Development: Are We Loving Our Coasts to Death?

Wed Mar. 1, 2006 1:00 AM PST

Q: What's the problem?

A: Development and tourism are fundamentally changing natural coastal ecosystems. Habitats, species, and whole ecosystems are threatened by the elimination of wetlands, the damming of rivers, and the stabilization of(inherently unstable) beaches and barrier islands. And the alteration of water flows, the loss of water quality, the breakup of large areas by roads, canals, and other infrastructure all harm wildlife habitat.

Q: How did this come about?

A: Growth in many Americans' personal wealth along with cheap flood insurance have contributed to billions of dollars worth of real estate development in high-risk and environmentally fragile coastal areas. More than half the population of the United States lives in coastal counties, which comprise only 17 percent of the nation's land area. Population density along the coasts is about five times the national average, and coastal population is expected to increase by another 20 percent by 2015. It's estimated that 3,600 people move to the coasts each day.

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Tourism is the second largest contributor to US GDP, and coastal tourism accounts for 85 percent of all tourism revenue. With tourism comes development, which in turn increases demand for housing, water, food, recreation, waste disposal, roads, and cars.

Q: What's the most harmful impact of development?

A: The worse effect probably comes from polluted runoff. Transported pollutants can degrade water quality and habitats far from the sources of pollution. Surfaces impervious to water--paved roads, parking lots, rooftops--worsen the problem, affecting watersheds in two major ways: by altering the patter and rate of flow of rainwater to water bodies; and by collecting pollutants--hydrocarbons emitted by automobiles and pesticides and fertilizers from lawns and golf courses--and provide a conduit for their rapid transfer to water bodies.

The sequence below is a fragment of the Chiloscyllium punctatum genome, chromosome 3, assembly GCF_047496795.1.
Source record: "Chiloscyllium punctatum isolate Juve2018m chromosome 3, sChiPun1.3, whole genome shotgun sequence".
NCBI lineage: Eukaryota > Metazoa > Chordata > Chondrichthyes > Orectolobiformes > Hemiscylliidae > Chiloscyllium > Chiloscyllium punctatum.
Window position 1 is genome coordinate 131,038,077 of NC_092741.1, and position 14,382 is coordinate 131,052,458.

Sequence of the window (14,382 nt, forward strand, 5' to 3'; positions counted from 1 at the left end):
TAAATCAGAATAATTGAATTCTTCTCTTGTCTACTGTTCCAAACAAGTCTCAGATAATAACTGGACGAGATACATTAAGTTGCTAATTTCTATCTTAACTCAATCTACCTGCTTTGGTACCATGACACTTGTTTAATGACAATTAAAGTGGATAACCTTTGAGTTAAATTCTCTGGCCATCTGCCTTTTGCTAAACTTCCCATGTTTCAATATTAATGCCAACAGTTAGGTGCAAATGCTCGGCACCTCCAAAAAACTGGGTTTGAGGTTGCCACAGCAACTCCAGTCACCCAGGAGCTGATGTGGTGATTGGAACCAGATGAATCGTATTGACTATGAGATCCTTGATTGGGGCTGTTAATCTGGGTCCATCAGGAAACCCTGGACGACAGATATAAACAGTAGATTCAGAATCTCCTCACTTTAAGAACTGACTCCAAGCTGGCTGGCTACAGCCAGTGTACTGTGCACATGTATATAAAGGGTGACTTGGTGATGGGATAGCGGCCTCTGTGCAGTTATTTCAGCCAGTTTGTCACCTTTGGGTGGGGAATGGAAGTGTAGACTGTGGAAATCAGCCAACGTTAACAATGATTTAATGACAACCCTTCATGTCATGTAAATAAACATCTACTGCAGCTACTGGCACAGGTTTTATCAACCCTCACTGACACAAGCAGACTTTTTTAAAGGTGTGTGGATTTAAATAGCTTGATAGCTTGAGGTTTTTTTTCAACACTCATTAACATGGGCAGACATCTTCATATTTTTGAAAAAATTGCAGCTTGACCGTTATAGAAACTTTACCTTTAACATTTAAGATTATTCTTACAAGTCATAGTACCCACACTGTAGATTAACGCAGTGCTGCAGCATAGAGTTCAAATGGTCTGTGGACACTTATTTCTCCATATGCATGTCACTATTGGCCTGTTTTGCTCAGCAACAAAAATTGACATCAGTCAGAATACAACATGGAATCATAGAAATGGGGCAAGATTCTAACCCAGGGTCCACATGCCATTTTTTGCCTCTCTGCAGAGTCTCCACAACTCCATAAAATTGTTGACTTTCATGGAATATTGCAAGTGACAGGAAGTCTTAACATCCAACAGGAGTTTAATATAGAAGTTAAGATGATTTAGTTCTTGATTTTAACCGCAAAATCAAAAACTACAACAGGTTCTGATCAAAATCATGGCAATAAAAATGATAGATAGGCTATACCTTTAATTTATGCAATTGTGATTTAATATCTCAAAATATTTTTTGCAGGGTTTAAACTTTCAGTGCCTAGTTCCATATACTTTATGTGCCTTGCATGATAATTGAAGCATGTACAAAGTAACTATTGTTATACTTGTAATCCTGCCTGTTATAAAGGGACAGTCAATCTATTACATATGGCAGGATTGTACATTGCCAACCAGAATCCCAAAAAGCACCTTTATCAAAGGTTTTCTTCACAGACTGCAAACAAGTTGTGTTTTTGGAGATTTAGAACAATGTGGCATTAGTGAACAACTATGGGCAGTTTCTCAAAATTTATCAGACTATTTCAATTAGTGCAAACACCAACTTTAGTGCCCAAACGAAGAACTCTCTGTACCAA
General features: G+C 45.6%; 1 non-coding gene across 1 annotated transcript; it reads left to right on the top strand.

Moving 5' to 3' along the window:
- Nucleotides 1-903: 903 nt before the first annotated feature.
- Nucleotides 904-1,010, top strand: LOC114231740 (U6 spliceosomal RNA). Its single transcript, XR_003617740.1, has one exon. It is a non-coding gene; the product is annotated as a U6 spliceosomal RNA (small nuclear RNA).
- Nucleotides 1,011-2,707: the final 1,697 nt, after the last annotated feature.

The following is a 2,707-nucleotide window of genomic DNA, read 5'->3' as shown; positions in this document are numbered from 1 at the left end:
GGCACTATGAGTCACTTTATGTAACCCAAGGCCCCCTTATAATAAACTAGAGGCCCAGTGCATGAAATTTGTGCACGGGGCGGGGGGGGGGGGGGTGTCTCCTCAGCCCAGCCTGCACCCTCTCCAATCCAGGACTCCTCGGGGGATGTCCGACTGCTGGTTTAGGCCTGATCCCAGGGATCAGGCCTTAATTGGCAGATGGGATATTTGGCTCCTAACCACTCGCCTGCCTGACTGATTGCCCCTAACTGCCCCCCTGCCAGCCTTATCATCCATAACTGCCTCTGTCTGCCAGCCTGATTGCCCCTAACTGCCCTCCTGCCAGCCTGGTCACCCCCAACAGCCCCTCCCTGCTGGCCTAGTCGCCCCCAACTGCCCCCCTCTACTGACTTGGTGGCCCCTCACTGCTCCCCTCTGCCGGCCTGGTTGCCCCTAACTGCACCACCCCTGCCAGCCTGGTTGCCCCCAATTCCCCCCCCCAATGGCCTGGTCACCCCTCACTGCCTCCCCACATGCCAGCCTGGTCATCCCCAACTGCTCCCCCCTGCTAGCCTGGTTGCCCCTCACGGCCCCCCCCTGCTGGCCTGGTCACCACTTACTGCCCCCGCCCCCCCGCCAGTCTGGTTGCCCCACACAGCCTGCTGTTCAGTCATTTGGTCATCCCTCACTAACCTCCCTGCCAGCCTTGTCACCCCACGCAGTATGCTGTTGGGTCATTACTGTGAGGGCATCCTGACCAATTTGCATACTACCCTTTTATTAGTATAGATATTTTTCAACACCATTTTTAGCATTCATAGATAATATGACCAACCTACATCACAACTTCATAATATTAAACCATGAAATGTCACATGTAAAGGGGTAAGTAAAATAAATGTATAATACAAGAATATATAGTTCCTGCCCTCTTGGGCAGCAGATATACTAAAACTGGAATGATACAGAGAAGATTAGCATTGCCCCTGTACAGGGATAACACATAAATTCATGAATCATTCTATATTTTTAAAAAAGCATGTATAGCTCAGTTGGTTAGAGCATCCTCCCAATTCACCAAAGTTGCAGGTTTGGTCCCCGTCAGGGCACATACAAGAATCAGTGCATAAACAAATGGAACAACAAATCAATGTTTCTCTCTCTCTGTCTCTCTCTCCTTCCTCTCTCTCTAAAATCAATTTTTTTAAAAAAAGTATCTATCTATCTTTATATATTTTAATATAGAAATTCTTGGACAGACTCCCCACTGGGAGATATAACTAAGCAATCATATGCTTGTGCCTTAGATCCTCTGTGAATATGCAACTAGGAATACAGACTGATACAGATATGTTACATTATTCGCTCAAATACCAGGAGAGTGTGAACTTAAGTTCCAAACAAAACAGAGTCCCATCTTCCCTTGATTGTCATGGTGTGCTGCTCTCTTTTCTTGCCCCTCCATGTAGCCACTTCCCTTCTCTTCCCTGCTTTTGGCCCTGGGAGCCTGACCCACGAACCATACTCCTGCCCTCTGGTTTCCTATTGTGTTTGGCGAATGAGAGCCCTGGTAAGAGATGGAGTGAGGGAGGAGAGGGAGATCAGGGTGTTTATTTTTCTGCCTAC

Q: Are some areas more vulnerable than others?

A: Wetlands are particularly vulnerable. They support economically and ecologically important fish and wildlife populations, and provide ecological services by slowing down and absorbing stormwater, filtering pollutants from urban and agricultural runoff, and buffering coastal areas from storms and erosion.

From the 1780s to the 1980s, the US lost more than half of its original wetlands, overwhelmingly as a result of agriculture. Since the passage of the Clean Water Act and other statutes the rate of loss has dramatically decreased. Most wetland loss today is a consequence of residential and commercial development.

Q: What are some ways this problem could be addressed?

A: The Pew Commission's 2003 final report on the oceans made these recommendations:

1. Develop an action plan to address nonpoint source pollution and protect water quality on a watershed basis.
2. Identify and protect from development habitat critical for the functioning of coastal ecosystems.
3. Institute effective mechanisms at all levels of government to manage development and minimize its impact on coastal ecosystems and their watersheds.
4. Redirect government programs and subsidies away from harmful coastal development and toward beneficial activities, including restoration.

Source: Pew Oceans Commission.

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